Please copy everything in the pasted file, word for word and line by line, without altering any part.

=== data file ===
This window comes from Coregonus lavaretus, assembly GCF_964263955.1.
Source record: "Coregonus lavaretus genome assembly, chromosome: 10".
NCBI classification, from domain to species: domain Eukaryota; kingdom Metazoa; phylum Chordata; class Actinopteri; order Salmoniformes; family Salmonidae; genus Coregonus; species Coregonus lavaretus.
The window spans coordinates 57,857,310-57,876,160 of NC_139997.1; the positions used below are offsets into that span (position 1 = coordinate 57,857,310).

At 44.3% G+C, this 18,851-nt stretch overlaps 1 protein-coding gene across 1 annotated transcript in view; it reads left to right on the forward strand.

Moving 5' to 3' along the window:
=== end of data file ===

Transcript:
This window comes from Coregonus lavaretus, assembly GCF_964263955.1.
Source record: "Coregonus lavaretus genome assembly, chromosome: 10".
NCBI classification, from domain to species: domain Eukaryota; kingdom Metazoa; phylum Chordata; class Actinopteri; order Salmoniformes; family Salmonidae; genus Coregonus; species Coregonus lavaretus.
The window spans coordinates 57,857,310-57,876,160 of NC_139997.1; the positions used below are offsets into that span (position 1 = coordinate 57,857,310).

At 44.3% G+C, this 18,851-nt stretch overlaps 1 protein-coding gene across 1 annotated transcript in view; it reads left to right on the forward strand.

Moving 5' to 3' along the window: